Wed, Mar 30, 2016 - Page 4 News List

NTU researcher challenges global warming solution

By Chen Wei-han  /  Staff reporter

A study by a National Taiwan University (NTU) researcher overturned a hypothesis that fertilizing oceans with iron to increase the growth of greenhouse gas-absorbing algae might help slow global warming.

Proposed in the 1990s, iron fertilization — seeding oceans with iron to boost the growth of algae to capture carbon dioxide via photosynthesis — has been conducted a dozen times around the world as a way to reduce atmospheric carbon.

However, an international team joined by NTU assistant professor of geology Ren Hao-jia (任昊佳) found that while iron fertilization can stimulate algae bloom in one region, it could inversely prohibit the growth of algae in other regions.

“The increased number of algae exhaust nutrients necessary to the growth of the plant, such as nitrite and phosphate, and the seawater, now containing little nutrients, can no longer nourish algae when it flows to other areas even with iron fertilization,” Ren said.

However, the team arrived at its conclusion with a twist.

Past studies, including one of Ren’s, have supported the idea that iron fertilization could curb temperature increases associated with global warming, as researches showed that iron-laden dust blown from the land into the sea significantly boosted the growth of algae in many regions and helped decrease temperatures.

An analysis of marine sediments in sub-Antarctic waters conducted by Ren and her colleagues in 2014 indicated that in the last ice age, iron levels were relatively higher, while carbon dioxide concentrations were lower; while in between ice ages — when temperatures were warmer — iron levels were lower, while carbon dioxide concentrations were higher.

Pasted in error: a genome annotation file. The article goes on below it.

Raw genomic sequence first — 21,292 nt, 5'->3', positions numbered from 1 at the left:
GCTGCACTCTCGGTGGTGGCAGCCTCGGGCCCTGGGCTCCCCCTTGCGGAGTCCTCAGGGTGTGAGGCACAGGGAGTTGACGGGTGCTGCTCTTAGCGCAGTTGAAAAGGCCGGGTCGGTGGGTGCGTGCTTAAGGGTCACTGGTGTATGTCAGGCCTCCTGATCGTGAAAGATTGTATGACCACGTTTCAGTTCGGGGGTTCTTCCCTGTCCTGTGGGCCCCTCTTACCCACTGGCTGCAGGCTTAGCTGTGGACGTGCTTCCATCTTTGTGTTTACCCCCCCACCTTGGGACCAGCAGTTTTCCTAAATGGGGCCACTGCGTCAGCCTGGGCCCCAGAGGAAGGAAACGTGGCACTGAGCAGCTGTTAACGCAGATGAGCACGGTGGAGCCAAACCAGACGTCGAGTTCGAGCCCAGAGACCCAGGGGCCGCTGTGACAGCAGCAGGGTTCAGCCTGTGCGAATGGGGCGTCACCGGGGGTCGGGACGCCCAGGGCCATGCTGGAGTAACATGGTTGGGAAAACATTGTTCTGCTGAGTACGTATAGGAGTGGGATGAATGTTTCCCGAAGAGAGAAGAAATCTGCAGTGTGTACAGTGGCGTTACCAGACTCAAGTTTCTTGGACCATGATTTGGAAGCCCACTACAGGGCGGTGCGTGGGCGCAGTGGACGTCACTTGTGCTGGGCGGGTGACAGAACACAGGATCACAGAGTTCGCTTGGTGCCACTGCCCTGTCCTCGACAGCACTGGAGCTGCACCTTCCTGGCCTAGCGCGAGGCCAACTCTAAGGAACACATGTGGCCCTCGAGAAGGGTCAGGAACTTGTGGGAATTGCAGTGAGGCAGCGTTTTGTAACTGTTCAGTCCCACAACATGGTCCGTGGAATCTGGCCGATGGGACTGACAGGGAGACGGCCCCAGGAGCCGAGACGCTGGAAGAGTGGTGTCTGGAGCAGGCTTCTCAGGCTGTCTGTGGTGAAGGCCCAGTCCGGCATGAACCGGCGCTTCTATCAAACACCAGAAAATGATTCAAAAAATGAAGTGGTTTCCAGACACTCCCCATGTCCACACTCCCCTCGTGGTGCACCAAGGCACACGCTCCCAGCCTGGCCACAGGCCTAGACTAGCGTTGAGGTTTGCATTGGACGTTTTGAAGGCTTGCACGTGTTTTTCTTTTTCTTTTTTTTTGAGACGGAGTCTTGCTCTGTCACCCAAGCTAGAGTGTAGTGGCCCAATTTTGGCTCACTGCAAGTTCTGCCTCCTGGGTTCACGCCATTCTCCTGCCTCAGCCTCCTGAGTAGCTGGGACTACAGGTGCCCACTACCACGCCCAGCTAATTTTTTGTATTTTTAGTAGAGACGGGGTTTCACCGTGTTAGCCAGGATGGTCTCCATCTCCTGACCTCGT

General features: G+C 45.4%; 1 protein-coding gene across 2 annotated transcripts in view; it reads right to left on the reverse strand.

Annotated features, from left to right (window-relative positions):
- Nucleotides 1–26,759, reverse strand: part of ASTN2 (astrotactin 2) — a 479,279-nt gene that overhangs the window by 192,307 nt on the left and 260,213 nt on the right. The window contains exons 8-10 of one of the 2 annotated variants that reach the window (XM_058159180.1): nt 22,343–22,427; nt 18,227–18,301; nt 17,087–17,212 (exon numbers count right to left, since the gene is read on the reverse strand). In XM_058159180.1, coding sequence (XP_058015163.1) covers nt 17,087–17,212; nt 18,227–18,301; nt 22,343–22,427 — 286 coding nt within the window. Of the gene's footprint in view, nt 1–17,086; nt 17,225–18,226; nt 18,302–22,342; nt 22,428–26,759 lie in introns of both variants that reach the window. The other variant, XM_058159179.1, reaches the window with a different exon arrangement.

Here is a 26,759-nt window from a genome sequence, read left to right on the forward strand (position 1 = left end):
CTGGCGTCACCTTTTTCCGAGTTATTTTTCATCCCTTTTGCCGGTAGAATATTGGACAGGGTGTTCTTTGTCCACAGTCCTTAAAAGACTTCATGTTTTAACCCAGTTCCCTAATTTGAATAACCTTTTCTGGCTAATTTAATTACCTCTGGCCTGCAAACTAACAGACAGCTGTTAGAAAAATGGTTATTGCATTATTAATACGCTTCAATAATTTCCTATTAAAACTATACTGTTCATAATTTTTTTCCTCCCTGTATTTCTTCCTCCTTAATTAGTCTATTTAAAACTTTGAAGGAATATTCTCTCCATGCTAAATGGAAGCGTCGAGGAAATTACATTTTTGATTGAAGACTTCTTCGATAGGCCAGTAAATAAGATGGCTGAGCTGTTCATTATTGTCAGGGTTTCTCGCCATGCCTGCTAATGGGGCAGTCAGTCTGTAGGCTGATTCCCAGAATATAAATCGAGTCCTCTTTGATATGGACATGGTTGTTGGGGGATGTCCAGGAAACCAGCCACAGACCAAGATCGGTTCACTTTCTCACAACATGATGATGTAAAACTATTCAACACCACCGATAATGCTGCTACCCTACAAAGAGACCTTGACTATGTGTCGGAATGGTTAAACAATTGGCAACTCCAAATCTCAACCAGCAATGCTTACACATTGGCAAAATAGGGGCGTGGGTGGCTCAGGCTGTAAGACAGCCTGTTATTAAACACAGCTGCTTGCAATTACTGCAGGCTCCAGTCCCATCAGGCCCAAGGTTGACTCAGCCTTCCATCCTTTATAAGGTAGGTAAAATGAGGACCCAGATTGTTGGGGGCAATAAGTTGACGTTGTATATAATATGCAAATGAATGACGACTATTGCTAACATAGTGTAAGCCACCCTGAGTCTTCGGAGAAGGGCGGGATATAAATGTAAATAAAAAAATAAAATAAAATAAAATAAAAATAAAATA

The findings supported the iron-fertilization hypothesis and were published in the journal Science in 2014.

However, similar research by Ren and her colleagues last year analyzing marine sediments in the equatorial Pacific Ocean found no indications of iron fertilization during the last ice age.

Iron levels in the equatorial Pacific Ocean were high, but nutrients had remained at constant levels, suggesting there was no large-scale algae growth, despite the presence of iron in the region during the last ice age, which contradicted the iron-fertilization hypothesis.

The team said that, while iron fertilizaton can lead to an algae bloom in regions where nutrients are abundant but iron is lacking, it could inhibit the growth of algae in other regions as seawater with depleted nutrients moves there.

The findings were published on the journal Nature in January.

“We also understand some other side effects of iron fertilization. The algae boom it stimulates might cause the ocean to run out of oxygen and lead to massive death of marine animals. It is not to say iron fertilization is useless, but we have to be cautious,” Ren said.

“It was generally believed that iron fertilization was a practical approach to capture greenhouse gases, but Ren dared to challenge a well-received theory and succeeded,” NTU vice president Chen Liang-gee (陳良基) said.

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